It was my privilege to speak yesterday at the 52nd Annual Governor’s Prayer Breakfast in Louisiana. Gov. Edwards and his staff were most gracious, and the planning team did a terrific job. The music group Veritas performed—they are some of the finest vocalists I’ve ever heard.
Louisiana’s leaders are grappling with very difficult budget challenges made worse by the recent catastrophic floods. So I focused my talk on the principle that God redeems all he allows. Because he is sovereign, he must allow or cause all that happens in the universe. If he allows or causes anything he does not redeem for greater good, he has made a mistake. But he is holy and perfect, so he cannot make a mistake. Therefore, God must redeem for greater good all he allows.
We may not see or understand his redemption on this side of heaven. I don’t have to be a pilot to fly in an airplane or understand my laptop to write this Cultural Commentary. But one day we will understand what we do not comprehend today (1 Corinthians 13:12). In the meantime, we can trust our Father to redeem all he allows in our fallen world. (For the transcript of my talk, I invite you to go here.)
Does this principle apply to every situation?
How could God redeem the ongoing tragedy that is radical Islam? One answer is that the horrific extremism of ISIS and similar groups is driving multitudes of Muslims from Islam and to Jesus. As a result of ISIS terrorism in Bangladesh, lawmakers are considering a petition to drop Islam as the country’s official religion.
How could God redeem the refugee crisis in Europe? In recent days I have spoken with several groups who are planning mission trips to minister to these refugees in Jesus’ name.
What about the anti-Semitism that is rising on college campuses and across the nation? (For more, see Nick Pitts’s Anti-Semitism on the American College Campus.) Schools such as the University of California are now passing resolutions decrying such ideology, while attacks on synagogues are generating greater sympathy for Jews in America and in Israel.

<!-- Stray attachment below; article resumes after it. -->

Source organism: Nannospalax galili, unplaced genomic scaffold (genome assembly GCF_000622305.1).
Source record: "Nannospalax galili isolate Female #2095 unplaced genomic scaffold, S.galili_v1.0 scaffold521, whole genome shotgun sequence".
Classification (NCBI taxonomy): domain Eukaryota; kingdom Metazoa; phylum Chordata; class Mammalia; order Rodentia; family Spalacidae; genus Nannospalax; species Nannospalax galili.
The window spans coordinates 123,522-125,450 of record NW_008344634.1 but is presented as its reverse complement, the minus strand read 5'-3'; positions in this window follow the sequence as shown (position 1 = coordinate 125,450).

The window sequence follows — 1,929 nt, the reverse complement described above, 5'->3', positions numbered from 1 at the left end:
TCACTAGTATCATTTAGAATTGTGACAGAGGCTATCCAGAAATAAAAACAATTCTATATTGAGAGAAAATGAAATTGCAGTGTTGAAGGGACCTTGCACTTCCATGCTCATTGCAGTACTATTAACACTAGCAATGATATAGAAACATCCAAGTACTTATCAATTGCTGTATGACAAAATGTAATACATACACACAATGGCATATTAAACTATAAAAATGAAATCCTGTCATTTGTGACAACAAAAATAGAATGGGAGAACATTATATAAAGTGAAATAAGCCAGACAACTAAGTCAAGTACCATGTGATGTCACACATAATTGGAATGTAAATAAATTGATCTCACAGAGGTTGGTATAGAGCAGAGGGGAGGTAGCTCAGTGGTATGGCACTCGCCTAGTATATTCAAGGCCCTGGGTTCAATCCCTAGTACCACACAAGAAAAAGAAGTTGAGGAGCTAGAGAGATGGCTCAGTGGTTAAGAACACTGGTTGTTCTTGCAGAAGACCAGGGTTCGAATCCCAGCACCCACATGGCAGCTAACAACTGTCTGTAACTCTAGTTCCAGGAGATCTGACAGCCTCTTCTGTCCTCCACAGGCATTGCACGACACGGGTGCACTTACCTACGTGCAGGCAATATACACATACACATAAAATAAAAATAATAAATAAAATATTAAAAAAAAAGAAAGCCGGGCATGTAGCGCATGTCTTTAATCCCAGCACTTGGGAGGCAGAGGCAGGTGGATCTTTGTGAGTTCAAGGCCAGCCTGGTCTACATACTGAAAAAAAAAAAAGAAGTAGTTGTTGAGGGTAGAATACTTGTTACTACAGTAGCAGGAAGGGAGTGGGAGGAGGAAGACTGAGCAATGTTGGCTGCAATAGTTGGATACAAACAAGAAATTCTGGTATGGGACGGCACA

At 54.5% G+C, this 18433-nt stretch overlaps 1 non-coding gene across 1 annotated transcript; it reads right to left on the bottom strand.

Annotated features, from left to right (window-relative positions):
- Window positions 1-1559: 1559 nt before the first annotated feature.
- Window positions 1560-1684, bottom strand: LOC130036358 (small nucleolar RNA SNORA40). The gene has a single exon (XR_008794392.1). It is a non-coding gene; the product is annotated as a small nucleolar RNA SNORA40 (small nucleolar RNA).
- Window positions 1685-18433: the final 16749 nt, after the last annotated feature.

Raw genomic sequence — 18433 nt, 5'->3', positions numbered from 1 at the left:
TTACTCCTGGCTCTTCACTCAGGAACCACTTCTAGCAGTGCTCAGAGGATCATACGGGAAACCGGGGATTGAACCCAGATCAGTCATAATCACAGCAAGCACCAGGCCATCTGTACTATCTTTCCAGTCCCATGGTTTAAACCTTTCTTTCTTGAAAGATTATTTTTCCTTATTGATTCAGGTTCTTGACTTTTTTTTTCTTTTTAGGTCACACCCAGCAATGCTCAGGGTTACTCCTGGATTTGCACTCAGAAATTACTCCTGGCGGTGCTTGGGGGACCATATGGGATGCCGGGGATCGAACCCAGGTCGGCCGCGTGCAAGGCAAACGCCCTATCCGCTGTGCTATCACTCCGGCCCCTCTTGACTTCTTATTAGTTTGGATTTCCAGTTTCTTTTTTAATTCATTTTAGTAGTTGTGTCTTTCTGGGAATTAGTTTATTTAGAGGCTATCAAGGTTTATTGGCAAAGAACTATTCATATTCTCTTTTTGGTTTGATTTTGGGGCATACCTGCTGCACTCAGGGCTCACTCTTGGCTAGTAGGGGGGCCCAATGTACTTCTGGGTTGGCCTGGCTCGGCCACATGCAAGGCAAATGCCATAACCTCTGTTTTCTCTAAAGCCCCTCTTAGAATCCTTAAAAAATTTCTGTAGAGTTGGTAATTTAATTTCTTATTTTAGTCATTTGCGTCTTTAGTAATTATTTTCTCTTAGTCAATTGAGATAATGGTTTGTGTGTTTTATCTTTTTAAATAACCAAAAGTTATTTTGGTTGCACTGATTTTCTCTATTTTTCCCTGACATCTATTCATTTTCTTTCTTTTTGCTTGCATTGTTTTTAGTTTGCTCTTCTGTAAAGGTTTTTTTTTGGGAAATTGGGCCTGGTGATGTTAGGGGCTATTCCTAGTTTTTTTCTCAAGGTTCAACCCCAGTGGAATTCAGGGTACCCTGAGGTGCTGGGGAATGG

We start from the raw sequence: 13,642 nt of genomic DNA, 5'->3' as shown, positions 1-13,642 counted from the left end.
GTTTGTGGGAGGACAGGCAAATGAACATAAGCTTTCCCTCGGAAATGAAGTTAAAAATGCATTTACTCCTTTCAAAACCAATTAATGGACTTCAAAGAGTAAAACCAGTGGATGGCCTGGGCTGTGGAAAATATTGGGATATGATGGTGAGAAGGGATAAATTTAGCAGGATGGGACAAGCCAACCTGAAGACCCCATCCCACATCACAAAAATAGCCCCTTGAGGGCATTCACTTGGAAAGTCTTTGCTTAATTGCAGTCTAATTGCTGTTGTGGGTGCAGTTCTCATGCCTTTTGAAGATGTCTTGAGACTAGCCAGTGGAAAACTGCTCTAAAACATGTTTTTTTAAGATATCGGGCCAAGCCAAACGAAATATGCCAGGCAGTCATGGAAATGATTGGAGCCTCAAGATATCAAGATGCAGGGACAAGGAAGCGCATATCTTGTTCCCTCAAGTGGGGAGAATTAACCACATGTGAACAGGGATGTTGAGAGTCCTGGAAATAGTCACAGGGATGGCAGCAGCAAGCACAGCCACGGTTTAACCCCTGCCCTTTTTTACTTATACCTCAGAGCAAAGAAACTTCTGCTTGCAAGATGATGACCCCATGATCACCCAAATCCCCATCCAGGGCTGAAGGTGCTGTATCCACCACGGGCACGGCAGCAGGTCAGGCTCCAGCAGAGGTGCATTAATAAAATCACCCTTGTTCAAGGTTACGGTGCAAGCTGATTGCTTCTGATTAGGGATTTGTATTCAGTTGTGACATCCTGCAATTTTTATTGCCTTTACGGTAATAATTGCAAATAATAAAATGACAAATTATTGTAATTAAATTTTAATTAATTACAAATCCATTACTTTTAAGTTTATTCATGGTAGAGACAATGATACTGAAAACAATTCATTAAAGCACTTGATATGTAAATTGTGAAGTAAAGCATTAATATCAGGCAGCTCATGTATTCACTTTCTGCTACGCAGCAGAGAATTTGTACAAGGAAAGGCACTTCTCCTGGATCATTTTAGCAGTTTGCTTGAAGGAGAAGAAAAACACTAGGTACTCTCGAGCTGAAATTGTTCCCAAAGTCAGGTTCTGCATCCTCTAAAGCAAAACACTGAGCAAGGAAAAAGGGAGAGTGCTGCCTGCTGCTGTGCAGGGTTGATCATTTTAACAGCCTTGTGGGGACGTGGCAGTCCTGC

Of course, the good does not always outweigh the bad in our observable present experience. But we can know that our sovereign Father is working right now for his glory and our good (Romans 8:28), in ways we can see and in ways we cannot.
When we consider the future significance of present obedience, we can say with Paul, “The sufferings of this present time are not worth comparing with the glory that is to be revealed in us” (Romans 8:18).
And when we remember that our Father feels all we feel, we find comfort in his presence: “When you pass through the waters, I will be with you; and through the rivers, they shall not overwhelm you; when you walk through the fire you shall not be burned, and the flame shall not consume you. For I am the LORD your God, the Holy One of Israel, your Savior” (Isaiah 43:2-3).
On this Maundy Thursday, know that the Garden of Gethsemane and the cross of Calvary always lead to Easter Sunday. As the song says, “When you cannot see his hand, trust his heart.”